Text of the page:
Petitioner has also made a fourth application to the Board to reopen deportation proceedings, this one to apply for suspension of deportation pursuant to section 244(a)(1) of the Immigration and Nationality Act, 8 U.S.C. Sec. 1254(a)(1). Ironically, that provision allows a suspension of deportation, in the discretion of the Attorney General, for aliens who, inter alia, have been physically present in the United States for at least seven years--a condition Dallo can meet only because of his continued petitions to this court. The Board had not yet acted on this motion on the date of oral argument.

Admission of the Henry Affidavit


In No. 84-3393, the petition to review the Board's May 16, 1984, refusal to reopen deportation proceedings, the only issue on review is whether the Board abused its discretion in denying the motion to reopen in the light of Baliza v. INS, 709 F.2d 1231 (9th Cir.1983). As the motion to reopen was made after it was too late to appeal the final order of deportation, we can review only whether the Board abused its discretion in failing to reopen and reconsider the appeal. Perwolf v. INS, 741 F.2d 1109, 1110 (8th Cir.1984); LeBlanc v. INS, 715 F.2d 685, 688-93 (1st Cir.1983); Bae v. INS, 706 F.2d 866, 869 (8th Cir.1983).


The Federal Rules of Evidence do not apply in immigration hearings. Instead, the regulations provide that "[t]he special inquiry officer may receive in evidence any oral or written statement which is material and relevant to any issue in the case previously made by the respondent or any other person during any investigation, examination, hearing, or trial." 8 C.F.R. Sec. 242.14(c). Baliza held that an out-of-court (hearsay) statement such as an affidavit must at least be shown to be authentic. 709 F.2d at 1234. It held in the alternative that the government cannot simply choose to use a hearsay statement without making a reasonable effort to locate the potential witness for cross-examination. Id.; see Immigration and Nationality Act Sec. 242(b)(3), 8 U.S.C. Sec. 1252(b)(3), Baliza recognized, however, that hearsay evidence is admissible whenever the government cannot locate the witness. 709 F.2d at 1234; see de Hernandez v. INS, 498 F.2d 919, 921 (9th Cir.1974) (per curiam); Solis-Davila v. INS, 456 F.2d 424, 426 (5th Cir.1972).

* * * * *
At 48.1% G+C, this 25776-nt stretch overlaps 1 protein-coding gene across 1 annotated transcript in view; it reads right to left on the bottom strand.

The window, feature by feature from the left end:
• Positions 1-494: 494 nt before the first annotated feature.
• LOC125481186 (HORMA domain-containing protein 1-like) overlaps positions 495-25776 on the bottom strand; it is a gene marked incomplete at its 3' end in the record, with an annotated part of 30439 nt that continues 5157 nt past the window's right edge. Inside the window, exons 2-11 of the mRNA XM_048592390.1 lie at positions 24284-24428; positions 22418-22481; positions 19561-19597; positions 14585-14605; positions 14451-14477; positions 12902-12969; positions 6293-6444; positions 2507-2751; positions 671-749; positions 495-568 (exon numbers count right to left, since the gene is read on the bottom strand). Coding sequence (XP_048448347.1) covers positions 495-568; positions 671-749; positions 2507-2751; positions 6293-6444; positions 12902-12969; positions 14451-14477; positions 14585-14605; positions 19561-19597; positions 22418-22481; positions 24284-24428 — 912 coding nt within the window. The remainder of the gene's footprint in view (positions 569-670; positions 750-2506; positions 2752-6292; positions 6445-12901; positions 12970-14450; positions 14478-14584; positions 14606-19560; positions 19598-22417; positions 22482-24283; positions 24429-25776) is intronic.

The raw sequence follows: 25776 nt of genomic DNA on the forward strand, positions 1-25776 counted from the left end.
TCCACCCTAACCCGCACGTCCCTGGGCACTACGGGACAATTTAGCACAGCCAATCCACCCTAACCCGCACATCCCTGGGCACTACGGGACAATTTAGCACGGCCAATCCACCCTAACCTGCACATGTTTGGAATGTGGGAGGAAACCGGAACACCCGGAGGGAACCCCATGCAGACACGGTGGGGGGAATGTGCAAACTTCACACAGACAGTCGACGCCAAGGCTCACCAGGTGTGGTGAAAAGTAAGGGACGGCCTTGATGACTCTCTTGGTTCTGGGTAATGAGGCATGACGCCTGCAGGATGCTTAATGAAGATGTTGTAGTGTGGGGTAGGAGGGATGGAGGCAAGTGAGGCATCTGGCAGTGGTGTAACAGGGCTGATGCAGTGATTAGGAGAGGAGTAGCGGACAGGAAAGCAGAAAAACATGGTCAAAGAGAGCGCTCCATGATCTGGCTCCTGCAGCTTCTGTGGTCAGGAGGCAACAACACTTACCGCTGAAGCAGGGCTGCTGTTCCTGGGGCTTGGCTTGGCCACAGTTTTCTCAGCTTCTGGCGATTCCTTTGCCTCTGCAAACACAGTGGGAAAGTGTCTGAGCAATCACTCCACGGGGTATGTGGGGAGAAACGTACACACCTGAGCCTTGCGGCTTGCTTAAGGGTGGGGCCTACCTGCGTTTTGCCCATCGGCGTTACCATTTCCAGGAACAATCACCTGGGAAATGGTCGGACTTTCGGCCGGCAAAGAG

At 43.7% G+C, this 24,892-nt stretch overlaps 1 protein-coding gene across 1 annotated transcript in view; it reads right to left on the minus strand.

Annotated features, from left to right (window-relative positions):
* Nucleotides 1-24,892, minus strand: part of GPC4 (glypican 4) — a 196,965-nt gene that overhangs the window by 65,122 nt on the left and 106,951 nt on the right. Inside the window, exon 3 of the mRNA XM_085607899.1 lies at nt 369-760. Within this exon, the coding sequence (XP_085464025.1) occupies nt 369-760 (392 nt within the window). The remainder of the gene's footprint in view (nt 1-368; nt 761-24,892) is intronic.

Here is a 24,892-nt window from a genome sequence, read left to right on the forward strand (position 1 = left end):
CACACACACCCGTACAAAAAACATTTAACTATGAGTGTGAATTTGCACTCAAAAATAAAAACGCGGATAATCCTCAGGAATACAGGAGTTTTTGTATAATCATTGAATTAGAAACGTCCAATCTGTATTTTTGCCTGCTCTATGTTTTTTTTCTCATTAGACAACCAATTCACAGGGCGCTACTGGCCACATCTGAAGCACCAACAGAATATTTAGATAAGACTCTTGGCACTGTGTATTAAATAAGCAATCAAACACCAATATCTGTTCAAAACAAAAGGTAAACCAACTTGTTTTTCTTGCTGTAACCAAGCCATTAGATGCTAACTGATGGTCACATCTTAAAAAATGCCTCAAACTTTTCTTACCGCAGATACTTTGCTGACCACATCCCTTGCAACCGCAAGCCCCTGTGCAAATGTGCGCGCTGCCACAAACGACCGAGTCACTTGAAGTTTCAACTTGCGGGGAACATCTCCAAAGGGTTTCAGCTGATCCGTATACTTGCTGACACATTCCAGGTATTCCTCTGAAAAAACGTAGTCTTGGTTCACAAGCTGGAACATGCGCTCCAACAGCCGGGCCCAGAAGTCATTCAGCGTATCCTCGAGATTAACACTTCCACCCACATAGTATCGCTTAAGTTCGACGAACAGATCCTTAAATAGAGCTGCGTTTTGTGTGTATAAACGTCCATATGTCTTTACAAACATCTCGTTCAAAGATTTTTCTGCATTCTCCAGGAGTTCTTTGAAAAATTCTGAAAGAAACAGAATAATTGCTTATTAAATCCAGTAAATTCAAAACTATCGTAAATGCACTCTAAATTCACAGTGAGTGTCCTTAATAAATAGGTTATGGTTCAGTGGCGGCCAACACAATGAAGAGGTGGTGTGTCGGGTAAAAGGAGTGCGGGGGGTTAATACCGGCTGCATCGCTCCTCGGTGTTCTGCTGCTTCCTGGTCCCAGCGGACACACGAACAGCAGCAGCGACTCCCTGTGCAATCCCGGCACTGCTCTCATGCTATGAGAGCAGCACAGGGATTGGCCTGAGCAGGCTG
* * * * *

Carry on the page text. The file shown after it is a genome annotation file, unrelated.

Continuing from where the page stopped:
The Board held that this case is distinguishable from Baliza in that the government did make a reasonable effort to subpoena the witness for cross-examination. We agree with that conclusion, and it cannot by any stretch of the imagination be called an abuse of discretion. However, the refusal to reopen is correct for an additional reason. Dallo's marriage would have been found fraudulent even without his ex-wife's affidavit. He married Henry less than two years prior to his entry into the United States and the marriage was terminated less than two years after his entry. He was well within the statutory presumption of fraud in section 241(c) of the Immigration and Nationality Act. 8 U.S.C. Sec. 1251(c), and he offered no evidence to rebut the presumption. The petition for review, therefore, is obviously without merit.

The Section 241(f) Exception


In No. 85-3092, Dallo's petition for review of the Board's January 4, 1985, refusal to reopen proceedings, the only question is whether the Board abused its discretion in refusing to reconsider the deportation order in the light of section 241(f) of the Immigration and Nationality Act, 8 U.S.C. Sec. 1251(f). Section 241(f) formerly provided a nondiscretionary waiver for fraudulently admitted aliens who were closely related to United States citizens or permanent residents.4 In 1981, section 241(f) was amended to read in relevant part as follows:


(f) Discretion of Attorney General to waive deportation for fraudulent entry in specified cases


(1)(A) The provisions of this section relating to the deportation of aliens within the United States on the ground that they were excludable at the time of entry as aliens who have sought to procure or have procured visas or other documentation, or entry into the United States, by fraud or misrepresentation, whether willful or innocent, may, in the discretion of the Attorney General, be waived for any alien ... who--


(i) is the spouse, parent, or child of a citizen of the United States or of an alien lawfully admitted to the United States for permanent residence; and


(ii) was in possession of an immigrant visa or equivalent document and was otherwise admissible to the United States at the time of such entry except for those grounds of inadmissibility specified under paragraphs (14), (20), and (21) of section 1182(a) of this title which were a direct result of that fraud or misrepresentation.


(B) A waiver of deportation for fraud or misrepresentation granted under subparagraph (A) shall also operate to waive deportation based on the grounds of inadmissibility at entry described under subparagraph (A)(ii) directly resulting from such fraud or misrepresentation.